David Pryce-Jones in Commentary
The lengths to which apologists for Islamism are prepared to go is nicely illustrated by the case of Tariq Ramadan, a professor of Islamic studies at the University of Fribourg in Switzerland and a popular writer and speaker. As is well known, the American university Notre Dame recently offered Ramadan a professorship, but U.S. immigration authorities have so far rejected his application for a visa. This has elicited some classic examples of fellow-traveling obfuscation from both Americans and Europeans outraged on his behalf. A letter to the Washington Post protesting Ramadan’s treatment undertook to explicate his supposed message to Western Muslims: they “must find common values and build with fellow citizens a society based on diversity and equality.”
Not quite. What Tariq Ramadan has really proposed in his writings and teachings is that Muslims in the West should conduct themselves not as hyphenated citizens seeking to live by “common values” but as though they were already in a Muslim-majority society and exempt on that account from having to make concessions to the faith of others. What Ramadan advocates is a kind of reverse imperialism. In his conception, Muslims in non-Muslim countries should feel themselves entitled to live on their own terms—while, under the terms of Western liberal tolerance, society as a whole should feel obliged to respect that choice. (emphasis added)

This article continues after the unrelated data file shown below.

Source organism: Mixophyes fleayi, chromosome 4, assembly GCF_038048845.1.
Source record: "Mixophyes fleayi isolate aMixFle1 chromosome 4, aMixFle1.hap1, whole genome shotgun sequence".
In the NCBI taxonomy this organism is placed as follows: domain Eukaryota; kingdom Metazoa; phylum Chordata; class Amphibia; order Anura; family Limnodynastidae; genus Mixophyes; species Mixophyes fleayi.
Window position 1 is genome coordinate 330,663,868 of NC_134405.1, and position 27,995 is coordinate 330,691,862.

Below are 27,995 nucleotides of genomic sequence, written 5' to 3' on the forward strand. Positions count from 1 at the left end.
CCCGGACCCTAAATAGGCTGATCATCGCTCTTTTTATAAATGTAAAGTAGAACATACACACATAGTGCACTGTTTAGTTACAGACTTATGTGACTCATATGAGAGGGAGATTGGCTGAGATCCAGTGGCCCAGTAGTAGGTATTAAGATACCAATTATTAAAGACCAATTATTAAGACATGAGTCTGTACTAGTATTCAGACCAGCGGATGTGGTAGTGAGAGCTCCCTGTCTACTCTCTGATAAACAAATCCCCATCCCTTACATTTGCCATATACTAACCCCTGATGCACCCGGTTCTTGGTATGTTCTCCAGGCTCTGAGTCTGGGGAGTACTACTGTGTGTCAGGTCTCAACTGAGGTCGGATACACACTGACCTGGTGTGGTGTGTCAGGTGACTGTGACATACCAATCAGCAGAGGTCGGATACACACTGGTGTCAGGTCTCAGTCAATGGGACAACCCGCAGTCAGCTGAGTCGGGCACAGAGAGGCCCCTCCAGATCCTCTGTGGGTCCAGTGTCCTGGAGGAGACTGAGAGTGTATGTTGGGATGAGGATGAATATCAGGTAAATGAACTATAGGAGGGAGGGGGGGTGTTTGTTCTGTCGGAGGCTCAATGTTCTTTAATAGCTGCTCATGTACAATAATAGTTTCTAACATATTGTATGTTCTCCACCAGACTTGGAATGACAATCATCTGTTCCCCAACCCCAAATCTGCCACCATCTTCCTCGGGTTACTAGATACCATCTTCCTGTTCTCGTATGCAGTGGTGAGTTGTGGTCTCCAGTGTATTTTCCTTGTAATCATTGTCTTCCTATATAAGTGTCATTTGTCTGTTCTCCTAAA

So much for the claims that Ramadan is a moderate, for assimilation, or finding a way for Muslims to accomodate themselves to Western societies. The success of Mustafa Kemal Ataturk is the furthest thing from his mind.
Of course, considering that Commentary was founded by Norman Podheretz (gasp!) , I suppose A. Peter Walshe will dismiss Mr. Pryce-Jones as a "Likudnik." Never mind that The Closed Circle is brilliant - obviously, since Mr. Pryce-Jones has written in Commentary, anything he says must be suspect to those willing to ignore the fact that Notre Dhimmi has been duped by Mr. Ramadan.
December 1, 2004 | Permalink
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